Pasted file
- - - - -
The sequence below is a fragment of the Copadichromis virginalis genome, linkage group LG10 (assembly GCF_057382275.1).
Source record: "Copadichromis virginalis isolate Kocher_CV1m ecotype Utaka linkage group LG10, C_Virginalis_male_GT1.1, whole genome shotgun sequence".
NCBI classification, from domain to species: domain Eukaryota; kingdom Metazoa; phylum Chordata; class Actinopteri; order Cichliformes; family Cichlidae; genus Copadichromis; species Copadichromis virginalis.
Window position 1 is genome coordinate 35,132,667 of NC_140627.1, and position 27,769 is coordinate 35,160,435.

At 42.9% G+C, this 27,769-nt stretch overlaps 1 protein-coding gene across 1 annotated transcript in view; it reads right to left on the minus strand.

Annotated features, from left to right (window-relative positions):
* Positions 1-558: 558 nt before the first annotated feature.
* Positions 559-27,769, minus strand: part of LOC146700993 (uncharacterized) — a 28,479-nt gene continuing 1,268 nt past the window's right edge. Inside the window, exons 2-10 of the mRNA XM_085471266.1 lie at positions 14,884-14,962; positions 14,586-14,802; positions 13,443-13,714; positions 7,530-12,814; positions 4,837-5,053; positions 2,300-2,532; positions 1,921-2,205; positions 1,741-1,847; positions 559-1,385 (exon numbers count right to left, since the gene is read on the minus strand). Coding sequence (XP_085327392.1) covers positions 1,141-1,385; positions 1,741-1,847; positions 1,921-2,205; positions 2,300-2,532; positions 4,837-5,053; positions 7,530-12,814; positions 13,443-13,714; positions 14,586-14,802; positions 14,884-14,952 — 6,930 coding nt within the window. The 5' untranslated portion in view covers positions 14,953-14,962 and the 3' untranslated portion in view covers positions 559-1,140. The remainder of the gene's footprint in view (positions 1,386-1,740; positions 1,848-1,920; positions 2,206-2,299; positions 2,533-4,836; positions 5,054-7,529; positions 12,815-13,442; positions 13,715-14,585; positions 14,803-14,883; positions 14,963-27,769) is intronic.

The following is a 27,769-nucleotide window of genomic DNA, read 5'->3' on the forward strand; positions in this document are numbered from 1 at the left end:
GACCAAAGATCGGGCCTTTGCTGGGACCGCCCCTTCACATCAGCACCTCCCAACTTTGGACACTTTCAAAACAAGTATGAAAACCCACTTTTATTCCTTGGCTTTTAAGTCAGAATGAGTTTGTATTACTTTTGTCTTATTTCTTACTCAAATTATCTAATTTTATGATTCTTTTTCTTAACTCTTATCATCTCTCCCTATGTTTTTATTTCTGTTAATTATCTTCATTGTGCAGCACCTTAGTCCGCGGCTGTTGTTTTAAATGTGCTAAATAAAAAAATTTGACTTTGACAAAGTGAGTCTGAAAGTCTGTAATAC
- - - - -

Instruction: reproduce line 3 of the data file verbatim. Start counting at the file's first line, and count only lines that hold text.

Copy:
NCBI classification, from domain to species: domain Eukaryota; kingdom Metazoa; phylum Chordata; class Actinopteri; order Cichliformes; family Cichlidae; genus Copadichromis; species Copadichromis virginalis.